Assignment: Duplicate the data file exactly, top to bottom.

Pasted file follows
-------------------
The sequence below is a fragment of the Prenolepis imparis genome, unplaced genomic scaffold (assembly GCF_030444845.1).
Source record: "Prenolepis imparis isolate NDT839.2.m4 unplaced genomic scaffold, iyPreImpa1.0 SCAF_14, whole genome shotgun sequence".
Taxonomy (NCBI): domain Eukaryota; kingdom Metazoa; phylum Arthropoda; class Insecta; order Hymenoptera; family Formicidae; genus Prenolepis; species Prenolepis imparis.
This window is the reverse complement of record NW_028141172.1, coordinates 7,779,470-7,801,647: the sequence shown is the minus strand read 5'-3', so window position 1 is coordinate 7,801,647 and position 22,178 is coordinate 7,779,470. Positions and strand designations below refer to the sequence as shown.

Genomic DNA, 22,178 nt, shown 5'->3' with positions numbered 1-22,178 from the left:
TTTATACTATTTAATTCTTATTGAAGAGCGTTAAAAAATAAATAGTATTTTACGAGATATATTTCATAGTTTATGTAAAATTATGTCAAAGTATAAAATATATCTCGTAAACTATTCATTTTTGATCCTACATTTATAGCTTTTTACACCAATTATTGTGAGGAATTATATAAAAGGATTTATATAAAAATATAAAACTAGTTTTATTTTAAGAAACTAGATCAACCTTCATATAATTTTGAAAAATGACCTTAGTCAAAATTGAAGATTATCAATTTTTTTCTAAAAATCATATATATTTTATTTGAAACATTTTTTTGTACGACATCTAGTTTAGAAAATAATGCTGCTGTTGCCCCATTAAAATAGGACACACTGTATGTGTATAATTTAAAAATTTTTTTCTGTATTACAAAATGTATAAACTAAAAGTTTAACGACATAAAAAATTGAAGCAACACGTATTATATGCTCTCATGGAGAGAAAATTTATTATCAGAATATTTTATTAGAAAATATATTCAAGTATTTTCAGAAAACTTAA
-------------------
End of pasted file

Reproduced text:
The sequence below is a fragment of the Prenolepis imparis genome, unplaced genomic scaffold (assembly GCF_030444845.1).
Source record: "Prenolepis imparis isolate NDT839.2.m4 unplaced genomic scaffold, iyPreImpa1.0 SCAF_14, whole genome shotgun sequence".
Taxonomy (NCBI): domain Eukaryota; kingdom Metazoa; phylum Arthropoda; class Insecta; order Hymenoptera; family Formicidae; genus Prenolepis; species Prenolepis imparis.
This window is the reverse complement of record NW_028141172.1, coordinates 7,779,470-7,801,647: the sequence shown is the minus strand read 5'-3', so window position 1 is coordinate 7,801,647 and position 22,178 is coordinate 7,779,470. Positions and strand designations below refer to the sequence as shown.

Genomic DNA, 22,178 nt, shown 5'->3' with positions numbered 1-22,178 from the left:
TTTATACTATTTAATTCTTATTGAAGAGCGTTAAAAAATAAATAGTATTTTACGAGATATATTTCATAGTTTATGTAAAATTATGTCAAAGTATAAAATATATCTCGTAAACTATTCATTTTTGATCCTACATTTATAGCTTTTTACACCAATTATTGTGAGGAATTATATAAAAGGATTTATATAAAAATATAAAACTAGTTTTATTTTAAGAAACTAGATCAACCTTCATATAATTTTGAAAAATGACCTTAGTCAAAATTGAAGATTATCAATTTTTTTCTAAAAATCATATATATTTTATTTGAAACATTTTTTTGTACGACATCTAGTTTAGAAAATAATGCTGCTGTTGCCCCATTAAAATAGGACACACTGTATGTGTATAATTTAAAAATTTTTTTCTGTATTACAAAATGTATAAACTAAAAGTTTAACGACATAAAAAATTGAAGCAACACGTATTATATGCTCTCATGGAGAGAAAATTTATTATCAGAATATTTTATTAGAAAATATATTCAAGTATTTTCAGAAAACTTAA